Vitamin B1 or Thiamin 401764
Vitamin B2 or Riboflavin 457528439
Vitamin B3 or Niacin 7524105
Vitamin B5 or Pantothenic acid 15332990190
Vitamin B6 1703505
Vitamin B8 or Biotin16.5–53.8 227.2–49.4 25.7–7.9 2
Vitamin B9 or Folate 471464
Vitamin B12 or Colabamin0.891.950.09
1 Retrieved on 01/17/2019 from Department of Agriculture, Agricultural Research Service (2014). USDA National Nutrient Database for Standard Reference, Release 27. 2 [58].
Table 3. Egg minerals and trace elements (average content; mg/100g) 1.
Table 3. Egg minerals and trace elements (average content; mg/100g) 1.
NameEgg, Whole, RawEgg Yolk, RawEgg White, Raw
Calcium 561297
Copper 0.0720.0770.023
Iron 1.752.730.08
Magnesium 12511
Manganese 0.0280.0550.011
Phosphorus 19839015
Potassium 138109163
Selenium 0.0300.0560.020
Sodium 14248166
Zinc 1.292.300.03
1 Retrieved on 01/17/2019 from Department of Agriculture, Agricultural Research Service (2014). USDA National Nutrient Database for Standard Reference, Release 27 and from the Ciqual homepage (French Agency for Food, Environmental and Occupational Health & Safety. ANSES-CIQUAL) for iodine content.
Table 4. Major egg antimicrobial proteins.
Table 4. Major egg antimicrobial proteins.
Gene ID/Gene SymbolTarget OrganismsLocalization 1References
Avian beta-defensin 11414876/AVBD11BacteriaEW, VM[76,77]
Avidin396260/AVDBacteriaEW, VM, EY[78,79]
Cystatin396497/CST3Bacteria, viruses, fungi, parasitesEW, VM, EY[75,80,81,82,83,84,85]
Immunoglobulin Y- EY[90]
Lysozyme396218/LYZBacteria, viruses, fungiEW, VM, EY[67,91,92]
Ovalbumin-related protein X420898/OVALXBacteriaEW, VM, EY[93]
OvoglobulinG2/TENP395882/BPIFB2BacteriaEW, VM, EY[94,95,96]
Ovoinhibitor416235/SPIK5BacteriaEW, EY[97]
Ovomucin (alpha and beta subunits)395381/LOC395381 (alpha)
414878/MUC6 (beta)
Bacteria, virusesEW, VM[74]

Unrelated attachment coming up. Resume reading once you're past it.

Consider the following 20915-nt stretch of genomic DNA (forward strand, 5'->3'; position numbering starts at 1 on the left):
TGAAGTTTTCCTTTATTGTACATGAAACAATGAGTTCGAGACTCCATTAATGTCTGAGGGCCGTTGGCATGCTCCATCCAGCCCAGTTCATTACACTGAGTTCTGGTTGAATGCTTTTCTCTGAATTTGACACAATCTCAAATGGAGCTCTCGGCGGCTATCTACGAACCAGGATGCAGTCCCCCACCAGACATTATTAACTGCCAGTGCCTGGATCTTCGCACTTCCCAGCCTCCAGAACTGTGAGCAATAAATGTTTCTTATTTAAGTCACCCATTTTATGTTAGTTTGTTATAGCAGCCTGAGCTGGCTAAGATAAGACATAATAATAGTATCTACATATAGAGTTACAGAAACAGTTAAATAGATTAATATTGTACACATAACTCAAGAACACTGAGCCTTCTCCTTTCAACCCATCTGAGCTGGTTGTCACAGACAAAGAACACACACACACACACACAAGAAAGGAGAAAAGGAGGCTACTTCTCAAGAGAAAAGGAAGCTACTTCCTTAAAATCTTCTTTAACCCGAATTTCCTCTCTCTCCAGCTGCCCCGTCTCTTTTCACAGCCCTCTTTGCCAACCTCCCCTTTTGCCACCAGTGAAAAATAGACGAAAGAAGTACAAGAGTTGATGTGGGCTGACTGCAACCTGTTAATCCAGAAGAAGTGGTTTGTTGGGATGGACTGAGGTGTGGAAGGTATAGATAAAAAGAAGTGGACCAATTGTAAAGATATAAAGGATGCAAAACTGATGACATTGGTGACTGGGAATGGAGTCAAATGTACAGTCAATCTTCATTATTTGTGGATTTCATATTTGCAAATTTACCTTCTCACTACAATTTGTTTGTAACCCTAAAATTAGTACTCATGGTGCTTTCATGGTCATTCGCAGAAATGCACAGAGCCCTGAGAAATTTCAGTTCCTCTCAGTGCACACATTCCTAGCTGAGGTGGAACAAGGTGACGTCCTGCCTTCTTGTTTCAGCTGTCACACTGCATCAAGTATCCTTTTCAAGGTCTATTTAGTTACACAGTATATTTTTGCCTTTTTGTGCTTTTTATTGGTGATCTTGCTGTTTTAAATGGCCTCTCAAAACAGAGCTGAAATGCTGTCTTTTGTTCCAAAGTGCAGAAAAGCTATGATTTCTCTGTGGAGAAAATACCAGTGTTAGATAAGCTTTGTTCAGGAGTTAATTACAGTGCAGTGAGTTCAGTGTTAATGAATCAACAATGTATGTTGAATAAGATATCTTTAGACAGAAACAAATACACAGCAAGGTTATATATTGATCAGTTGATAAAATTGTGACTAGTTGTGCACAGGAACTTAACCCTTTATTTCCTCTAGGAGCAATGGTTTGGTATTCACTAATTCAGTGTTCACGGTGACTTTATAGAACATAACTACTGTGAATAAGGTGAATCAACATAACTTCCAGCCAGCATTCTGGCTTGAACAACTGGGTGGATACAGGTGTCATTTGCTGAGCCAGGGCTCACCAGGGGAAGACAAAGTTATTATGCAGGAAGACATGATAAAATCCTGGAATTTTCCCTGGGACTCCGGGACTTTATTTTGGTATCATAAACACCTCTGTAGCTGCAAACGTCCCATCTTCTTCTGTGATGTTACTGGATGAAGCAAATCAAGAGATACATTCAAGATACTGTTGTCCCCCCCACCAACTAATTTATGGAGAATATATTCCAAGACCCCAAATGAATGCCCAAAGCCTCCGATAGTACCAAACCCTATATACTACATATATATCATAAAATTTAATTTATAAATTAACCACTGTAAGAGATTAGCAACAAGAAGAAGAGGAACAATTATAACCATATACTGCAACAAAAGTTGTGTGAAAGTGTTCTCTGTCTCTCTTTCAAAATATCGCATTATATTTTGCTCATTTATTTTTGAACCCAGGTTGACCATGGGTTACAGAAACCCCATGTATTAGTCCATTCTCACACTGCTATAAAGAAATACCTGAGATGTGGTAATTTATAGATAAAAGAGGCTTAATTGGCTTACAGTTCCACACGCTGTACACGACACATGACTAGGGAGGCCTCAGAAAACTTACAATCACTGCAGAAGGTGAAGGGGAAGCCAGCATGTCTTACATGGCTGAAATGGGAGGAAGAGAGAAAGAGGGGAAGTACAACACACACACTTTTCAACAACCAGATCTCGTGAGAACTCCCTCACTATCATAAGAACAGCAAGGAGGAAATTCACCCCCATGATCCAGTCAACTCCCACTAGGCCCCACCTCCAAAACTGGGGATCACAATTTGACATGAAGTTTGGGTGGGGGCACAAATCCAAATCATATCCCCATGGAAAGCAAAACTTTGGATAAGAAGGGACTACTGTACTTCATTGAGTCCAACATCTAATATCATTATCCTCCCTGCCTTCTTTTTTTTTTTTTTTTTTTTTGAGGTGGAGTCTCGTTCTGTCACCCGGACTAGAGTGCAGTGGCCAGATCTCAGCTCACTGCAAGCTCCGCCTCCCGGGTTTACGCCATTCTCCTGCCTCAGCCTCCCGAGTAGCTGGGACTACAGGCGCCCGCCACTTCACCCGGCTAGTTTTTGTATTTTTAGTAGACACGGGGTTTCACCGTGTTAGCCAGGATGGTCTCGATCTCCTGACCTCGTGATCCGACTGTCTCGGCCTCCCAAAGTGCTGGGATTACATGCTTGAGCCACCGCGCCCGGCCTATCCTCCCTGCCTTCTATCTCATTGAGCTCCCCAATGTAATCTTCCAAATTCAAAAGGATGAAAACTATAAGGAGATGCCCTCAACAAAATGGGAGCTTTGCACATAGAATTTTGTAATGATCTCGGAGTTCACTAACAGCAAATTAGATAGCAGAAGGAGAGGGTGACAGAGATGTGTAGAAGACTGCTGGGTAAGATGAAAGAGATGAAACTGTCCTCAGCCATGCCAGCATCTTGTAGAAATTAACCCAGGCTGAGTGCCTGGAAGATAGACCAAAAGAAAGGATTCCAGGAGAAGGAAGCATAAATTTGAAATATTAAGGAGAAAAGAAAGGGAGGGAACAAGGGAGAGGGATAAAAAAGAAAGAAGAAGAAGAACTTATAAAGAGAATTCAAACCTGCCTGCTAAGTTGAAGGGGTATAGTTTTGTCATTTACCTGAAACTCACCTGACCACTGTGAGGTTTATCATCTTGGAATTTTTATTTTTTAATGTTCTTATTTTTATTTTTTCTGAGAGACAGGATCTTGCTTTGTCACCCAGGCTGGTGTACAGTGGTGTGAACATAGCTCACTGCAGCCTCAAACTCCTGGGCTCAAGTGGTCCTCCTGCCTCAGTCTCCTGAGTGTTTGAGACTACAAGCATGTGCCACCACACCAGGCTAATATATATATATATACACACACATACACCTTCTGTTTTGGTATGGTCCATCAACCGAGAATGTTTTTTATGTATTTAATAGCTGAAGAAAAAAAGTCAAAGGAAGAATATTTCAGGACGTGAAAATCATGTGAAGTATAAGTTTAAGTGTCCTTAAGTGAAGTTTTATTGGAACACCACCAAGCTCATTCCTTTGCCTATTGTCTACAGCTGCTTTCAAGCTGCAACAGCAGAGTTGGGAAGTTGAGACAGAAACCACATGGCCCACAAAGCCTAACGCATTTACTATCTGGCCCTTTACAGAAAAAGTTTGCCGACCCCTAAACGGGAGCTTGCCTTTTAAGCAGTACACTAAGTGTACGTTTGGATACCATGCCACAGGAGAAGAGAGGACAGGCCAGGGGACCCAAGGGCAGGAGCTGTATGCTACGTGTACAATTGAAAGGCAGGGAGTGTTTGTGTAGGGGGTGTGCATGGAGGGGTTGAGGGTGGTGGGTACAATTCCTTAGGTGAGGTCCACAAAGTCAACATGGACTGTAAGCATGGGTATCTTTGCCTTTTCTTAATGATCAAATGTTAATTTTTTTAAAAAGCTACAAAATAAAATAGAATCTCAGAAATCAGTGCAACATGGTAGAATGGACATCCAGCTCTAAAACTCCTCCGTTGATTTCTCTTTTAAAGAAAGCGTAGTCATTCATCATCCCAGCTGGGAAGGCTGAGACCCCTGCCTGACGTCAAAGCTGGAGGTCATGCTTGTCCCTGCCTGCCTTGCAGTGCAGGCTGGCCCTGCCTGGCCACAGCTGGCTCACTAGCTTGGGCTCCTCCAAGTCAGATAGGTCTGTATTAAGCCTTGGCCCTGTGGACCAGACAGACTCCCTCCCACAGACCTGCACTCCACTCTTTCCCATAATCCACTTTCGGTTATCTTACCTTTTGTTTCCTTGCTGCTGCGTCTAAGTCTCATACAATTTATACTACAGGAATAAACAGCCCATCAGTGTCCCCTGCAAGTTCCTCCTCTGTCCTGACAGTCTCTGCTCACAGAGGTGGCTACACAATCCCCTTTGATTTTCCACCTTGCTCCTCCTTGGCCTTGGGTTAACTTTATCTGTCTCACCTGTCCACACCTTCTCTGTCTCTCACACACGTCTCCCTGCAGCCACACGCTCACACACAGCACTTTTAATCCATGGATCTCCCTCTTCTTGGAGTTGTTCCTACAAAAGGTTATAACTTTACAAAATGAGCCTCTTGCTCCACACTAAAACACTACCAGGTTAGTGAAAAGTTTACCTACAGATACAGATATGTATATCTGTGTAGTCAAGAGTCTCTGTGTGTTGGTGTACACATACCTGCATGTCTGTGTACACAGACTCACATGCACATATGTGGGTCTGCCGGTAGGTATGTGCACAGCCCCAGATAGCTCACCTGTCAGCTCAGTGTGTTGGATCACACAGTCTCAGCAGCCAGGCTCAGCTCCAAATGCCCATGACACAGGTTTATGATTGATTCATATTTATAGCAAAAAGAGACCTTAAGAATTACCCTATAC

Ovotransferrin396241/TFBacteria, viruses EW, VM, EY[98,99,100]
Vitelline membrane outer layer protein 1418974/VMO1BacteriaEW, VM, EY[76]
1 Edible parts: EW, egg white; EY, egg yolk; VM, vitelline membrane.
Table 5. List of egg characteristics and major components that vary upon cooking 1.
Table 5. List of egg characteristics and major components that vary upon cooking 1.
NameEgg, Whole, Raw, FreshEgg, Whole, Soft-BoiledEgg, Whole, Hard-Boiled
Energy (kcal/100g)140 1; 143 2142; 143134; 155
Protein (g/100g)12.7; 12.5612.2; 12.5113.5; 12.58
Carbohydrate (g/100g)0.27; 0.721.08; 0.710.52; 1.12
Fat (g/100g)9.83; 9.519.82; 9.478.62; 10.61
FA saturated (g/100g)2.64; 3.1263.11; 3.112.55; 3.267
FA monounsaturated (g/100g)3.66; 3.6584.42; 3.6433.57; 4.077
FA polyunsaturated (g/100g)1.65; 1.9111.28; 1.9041.03; 1.414
Cholesterol (mg/100g)398; 372222; 370355; 373
Salt (g/100g)0.310.20.31
Calcium (mg/100g)76.8; 56150; 5641; 50
Potassium (mg/100g)134; 138164; 138120; 126
Selenium (µg/100g)3023.87.01
Vitamin A, Retinol (µg/100g)182; 160132; 16061.5; 149
Vitamin D (µg/100g)1.88; 2.01.28; 2.01.12; 2.2
Vitamin E (mg/100g)1.43; 1.052.17; 1.041.03; 1.03
Choline (mg/100g)250; 293.8-230; 293.8
1 Source: French Agency for Food, Environmental, and Occupational Health & Safety. ANSES-CIQUAL French food composition table version 2017. Retrieved on 01/11/2019 from the Ciqual homepage; 2 In italics, retrieved on 01/18/2019 from Department of Agriculture, Agricultural Research Service (2014). USDA National Nutrient Database for Standard Reference, Release 27 and USDA Database for the Choline Content of Common Foods, Release 2 [30]; FA, fatty acid.
Table 6. Comparison of egg minerals and trace elements in chicken, quail, duck, goose, and turkey eggs (average content; mg/100g).
Table 6. Comparison of egg minerals and trace elements in chicken, quail, duck, goose, and turkey eggs (average content; mg/100g).
Retrieved on 01/17/2019 from Department of Agriculture, Agricultural Research Service (2014). USDA National Nutrient Database for Standard Reference, Release 27.

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Réhault-Godbert, S.; Guyot, N.; Nys, Y. The Golden Egg: Nutritional Value, Bioactivities, and Emerging Benefits for Human Health. Nutrients 2019, 11, 684.

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Réhault-Godbert S, Guyot N, Nys Y. The Golden Egg: Nutritional Value, Bioactivities, and Emerging Benefits for Human Health. Nutrients. 2019; 11(3):684.

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Réhault-Godbert, Sophie, Nicolas Guyot, and Yves Nys. 2019. "The Golden Egg: Nutritional Value, Bioactivities, and Emerging Benefits for Human Health" Nutrients 11, no. 3: 684.